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The Pamphlet Collection of Sir Robert Stout: Volume 73



The choice and most valuable parts of food-plants, such as, for example, peas, beans, lentils, clover seed, the grain of wheat, barley, oats, rye maize, and in a less degree rice, potatoes, carrots, cabbages, &c., contain a considerable proportion of nitrogen. This element the plant has to find for itself and build into its tissues—albumen, gluten, legumin, &c. Now as has been already stated, the atmospheric air is composed chiefly of this gas. The weight of the atmospheric nitrogen resting on every acre of land or water, all round the earth, is as much as 25,000 tons; which, if made into ammonia, would produce 31,000 tons of that prince of manures, of which the market value at present is £60 per ton.

It had long been discussed whether plants by means of their leaves, or in any other way, can take their nitrogen direct from the air (I am not now speaking of the 8lb. or so of nitrogen per acre that the annual rainfall washes out of the air in the form of nitric acid and ammonia).

Many experiments on many plants were made by the most [unclear: emine] chemists and botanists of their time to answer this question. And the outcome of all the results obtained is to establish the universal, opinion of all best qualified to judge that, with a few exemptions in the lowest classes of plants (moulds, mushrooms, lichens, and their allies), plants cannot draw page 5 directly on the atmospheric nitrogen for their requirements. There is now known, however (discovered a few years ago), an indirect means of enabling plants to get their nitrogen from this source, which may be explained as follows: It had long been observed that on the roots of many plants of the order of the Leguminosæ (leguminous plants) peculiar warty concretions, or tubercles, or nodules were formed. These knotty growths were regarded as a diseased condition of the plant (something like finger-and-toe in turnips); but this was inconsistent with the fact that the plants whose roots were most affected with these warty growths were always larger, stronger, and in every way better than their clean-rooted neighbours. It had also been known for some time that these nodular warts were rich in nitrogen; but it is to Hellriegel and his recent experiments that we owe the important discovery that these nodules are nothing else than the homes of countless millions of microbes or bacteria of one particular kind, which in these lectures I shall always refer to as the "nitrogen-microbe." These microbes, it is now known, are constantly drawing nitrogen from the air, building it up into albuminous matter, and passing it in that state over to their host as ready-made material for its own growth.

Among his other experiments Hellriegel sowed peas in two similar plots of barren sand. The sand was in both cases quite free from all substances containing nitrogen, but had enough of such other mineral matter or ash ingredients—phosphates, lime, potash, &c.—as is required for the growth of a good crop of peas. Both plots produced young pea-plants, which grew equally well until the store of nitrogen contained in the seeds got used up. Then the young plants began to languish for want of nitrogen, and very soon further growth ceased. At this stage Hellriegel sprinkled on one of the plots some water obtained from a rich loam, in which a strong crop of knotty-rooted peas and clover had been recently grown. The change wrought on the plot so watered was marvellous. The young pea-plants began almost immediately to waken up, and to assume a healthy green appearance. Their growth was thenceforth rapid and luxurious, and they produced abundance of leaves, flowers, and seed. Meantime the starved plants in the neglected plot faded and died. On the roots of the plants in the microbe-tinctured plot Hellriegel found plenty of these same warty nodules. In the words of Professor Storer, of Harvard University, "The loam water contains certain microscopic organisms, which enter the pea roots and develop colonies there, and these colonies of bacteria are speedily enclosed in nodules, which form about them. But the bacteria in the nodules thrive upon the substance of the pea-plant, and upon free nitrogen which they take from the air; and the pea-plant in its turn feeds upon the substance of the bacteria and gets nitrogen enough therefrom for all its needs."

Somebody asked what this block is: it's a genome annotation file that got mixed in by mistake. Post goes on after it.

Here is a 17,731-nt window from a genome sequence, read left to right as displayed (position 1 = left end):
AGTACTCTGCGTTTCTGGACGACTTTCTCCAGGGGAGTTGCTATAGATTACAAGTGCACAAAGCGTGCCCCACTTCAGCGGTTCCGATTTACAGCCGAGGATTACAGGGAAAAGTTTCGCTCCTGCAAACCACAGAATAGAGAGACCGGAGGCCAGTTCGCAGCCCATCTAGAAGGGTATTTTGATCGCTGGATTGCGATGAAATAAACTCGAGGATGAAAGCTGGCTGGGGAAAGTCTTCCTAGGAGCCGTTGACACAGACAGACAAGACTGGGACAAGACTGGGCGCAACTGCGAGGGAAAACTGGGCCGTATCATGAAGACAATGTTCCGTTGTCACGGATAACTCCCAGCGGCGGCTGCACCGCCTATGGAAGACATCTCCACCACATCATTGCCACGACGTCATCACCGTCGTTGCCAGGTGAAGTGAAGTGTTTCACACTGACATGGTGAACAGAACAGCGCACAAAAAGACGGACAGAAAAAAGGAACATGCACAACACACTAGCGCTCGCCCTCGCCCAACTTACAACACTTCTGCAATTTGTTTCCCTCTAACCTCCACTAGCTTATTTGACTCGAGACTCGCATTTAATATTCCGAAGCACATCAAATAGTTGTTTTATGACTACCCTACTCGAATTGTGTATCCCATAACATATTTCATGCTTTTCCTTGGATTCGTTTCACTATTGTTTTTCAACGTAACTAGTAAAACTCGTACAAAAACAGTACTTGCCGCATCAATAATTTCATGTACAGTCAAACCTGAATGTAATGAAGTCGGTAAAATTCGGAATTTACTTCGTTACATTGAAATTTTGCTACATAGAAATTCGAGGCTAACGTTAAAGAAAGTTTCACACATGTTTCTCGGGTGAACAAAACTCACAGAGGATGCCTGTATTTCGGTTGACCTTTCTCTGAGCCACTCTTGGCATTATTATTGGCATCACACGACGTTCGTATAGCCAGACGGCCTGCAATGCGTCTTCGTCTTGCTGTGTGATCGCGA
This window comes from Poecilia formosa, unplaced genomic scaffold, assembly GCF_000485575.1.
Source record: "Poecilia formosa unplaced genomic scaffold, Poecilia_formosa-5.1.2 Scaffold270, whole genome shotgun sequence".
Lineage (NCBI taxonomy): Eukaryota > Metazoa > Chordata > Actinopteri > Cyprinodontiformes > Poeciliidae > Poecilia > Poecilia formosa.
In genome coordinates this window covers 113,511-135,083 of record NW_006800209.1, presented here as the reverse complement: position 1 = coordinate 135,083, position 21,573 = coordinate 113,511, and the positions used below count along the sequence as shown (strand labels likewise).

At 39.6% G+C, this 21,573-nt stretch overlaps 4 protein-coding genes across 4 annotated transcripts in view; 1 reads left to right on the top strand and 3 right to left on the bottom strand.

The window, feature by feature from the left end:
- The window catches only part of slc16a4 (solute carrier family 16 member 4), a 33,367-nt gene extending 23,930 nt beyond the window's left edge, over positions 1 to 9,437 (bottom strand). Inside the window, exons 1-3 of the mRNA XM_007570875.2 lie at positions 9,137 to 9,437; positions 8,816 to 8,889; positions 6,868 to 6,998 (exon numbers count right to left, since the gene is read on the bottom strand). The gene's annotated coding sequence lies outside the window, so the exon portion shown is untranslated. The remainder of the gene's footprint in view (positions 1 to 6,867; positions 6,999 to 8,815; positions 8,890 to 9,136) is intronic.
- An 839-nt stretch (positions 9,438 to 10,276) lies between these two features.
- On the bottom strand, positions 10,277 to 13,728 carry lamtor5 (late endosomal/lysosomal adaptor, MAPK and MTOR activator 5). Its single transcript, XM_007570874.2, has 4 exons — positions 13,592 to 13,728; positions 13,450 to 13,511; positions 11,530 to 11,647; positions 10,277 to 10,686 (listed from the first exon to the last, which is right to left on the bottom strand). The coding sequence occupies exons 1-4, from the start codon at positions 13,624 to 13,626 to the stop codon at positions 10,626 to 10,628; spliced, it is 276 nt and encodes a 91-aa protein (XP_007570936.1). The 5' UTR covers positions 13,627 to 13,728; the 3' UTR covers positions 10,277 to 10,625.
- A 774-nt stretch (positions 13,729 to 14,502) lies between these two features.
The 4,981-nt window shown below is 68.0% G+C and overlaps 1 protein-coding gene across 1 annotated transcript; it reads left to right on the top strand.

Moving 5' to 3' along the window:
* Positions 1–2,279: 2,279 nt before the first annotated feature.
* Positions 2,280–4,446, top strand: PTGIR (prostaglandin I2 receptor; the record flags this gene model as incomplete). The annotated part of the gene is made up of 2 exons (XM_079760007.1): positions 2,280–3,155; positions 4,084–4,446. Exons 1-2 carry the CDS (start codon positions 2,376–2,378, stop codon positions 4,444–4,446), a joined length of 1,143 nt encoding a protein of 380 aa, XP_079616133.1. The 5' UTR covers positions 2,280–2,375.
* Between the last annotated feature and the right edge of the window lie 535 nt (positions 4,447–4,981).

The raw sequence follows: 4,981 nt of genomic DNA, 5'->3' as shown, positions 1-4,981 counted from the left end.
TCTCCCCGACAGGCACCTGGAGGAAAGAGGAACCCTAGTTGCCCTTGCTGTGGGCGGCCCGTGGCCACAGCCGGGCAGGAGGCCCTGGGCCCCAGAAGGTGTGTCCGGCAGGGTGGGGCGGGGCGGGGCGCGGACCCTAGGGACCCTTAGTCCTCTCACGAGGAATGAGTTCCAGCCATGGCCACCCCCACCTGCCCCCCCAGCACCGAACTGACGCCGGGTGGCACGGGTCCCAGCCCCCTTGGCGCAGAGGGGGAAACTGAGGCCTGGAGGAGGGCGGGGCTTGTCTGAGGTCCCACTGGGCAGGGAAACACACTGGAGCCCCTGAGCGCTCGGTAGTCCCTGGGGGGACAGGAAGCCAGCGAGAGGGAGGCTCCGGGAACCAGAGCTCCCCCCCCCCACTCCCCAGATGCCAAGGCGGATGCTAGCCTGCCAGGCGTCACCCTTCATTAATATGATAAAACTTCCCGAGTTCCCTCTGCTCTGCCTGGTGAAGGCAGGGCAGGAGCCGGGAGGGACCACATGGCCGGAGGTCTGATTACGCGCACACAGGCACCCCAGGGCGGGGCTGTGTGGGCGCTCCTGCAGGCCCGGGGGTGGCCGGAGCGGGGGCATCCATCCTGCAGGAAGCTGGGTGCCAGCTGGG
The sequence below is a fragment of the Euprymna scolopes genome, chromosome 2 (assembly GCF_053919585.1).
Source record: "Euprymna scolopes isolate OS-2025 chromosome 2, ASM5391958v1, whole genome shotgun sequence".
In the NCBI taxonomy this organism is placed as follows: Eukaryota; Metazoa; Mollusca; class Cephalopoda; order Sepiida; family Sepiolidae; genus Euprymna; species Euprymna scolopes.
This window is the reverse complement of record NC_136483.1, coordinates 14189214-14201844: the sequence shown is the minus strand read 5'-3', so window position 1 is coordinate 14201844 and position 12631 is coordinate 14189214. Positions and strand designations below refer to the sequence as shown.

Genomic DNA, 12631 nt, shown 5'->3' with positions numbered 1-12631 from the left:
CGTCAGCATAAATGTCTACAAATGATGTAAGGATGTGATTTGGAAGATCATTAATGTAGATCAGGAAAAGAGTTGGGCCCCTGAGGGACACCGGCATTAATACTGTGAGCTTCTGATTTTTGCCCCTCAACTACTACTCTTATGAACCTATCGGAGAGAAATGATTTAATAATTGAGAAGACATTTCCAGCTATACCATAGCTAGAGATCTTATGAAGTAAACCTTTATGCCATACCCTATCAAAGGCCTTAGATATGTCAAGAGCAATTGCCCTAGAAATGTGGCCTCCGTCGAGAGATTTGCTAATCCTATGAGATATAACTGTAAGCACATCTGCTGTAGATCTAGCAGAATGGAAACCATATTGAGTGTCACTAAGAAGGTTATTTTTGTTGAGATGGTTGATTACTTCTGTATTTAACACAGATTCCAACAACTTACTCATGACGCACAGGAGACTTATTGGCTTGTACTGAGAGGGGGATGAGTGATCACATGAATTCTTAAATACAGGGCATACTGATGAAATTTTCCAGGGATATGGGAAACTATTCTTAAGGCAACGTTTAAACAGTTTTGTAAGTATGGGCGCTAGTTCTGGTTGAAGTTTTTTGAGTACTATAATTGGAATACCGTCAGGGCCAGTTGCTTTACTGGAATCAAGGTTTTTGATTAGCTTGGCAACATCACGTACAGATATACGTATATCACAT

Hellriegel by other experiments proved that it is by the agency of living organisms that this wonderful appropriation of nitrogen from the air is effected. After killing the bacteria in the rich loam-water by boiling it he applied it as before to a young pea crop in a sterilised sand, and found that, as he expected, it had no effect at all on the plants.

Another line of investigation was pursued as follows: (1.) The soil of a plot of ground was analysed, and the total amount of nitrogen which it contained down to the depth the roots would reach was thus ascertained, (2.) A crop of lupines (a leguminous plant) was grown in the soil. (3.) The total quantity of nitrogen in the lupines was determined by analysis. (4.) The soil in which the lupines had grown was again analysed, and its page 6 nitrogen determined. From the results of these analyses it was found that there was much more nitrogen in the lupines and in the soil in which they had grown than the soil contained before the lupine seed was sown. The lupines therefore must have got nitrogen from sources other than the soil. The air was the only other source of nitrogen accessible to them. From the air therefore they must have got their supplies of this essential element, and there were plenty of bacterian nodular warts to account for the agency.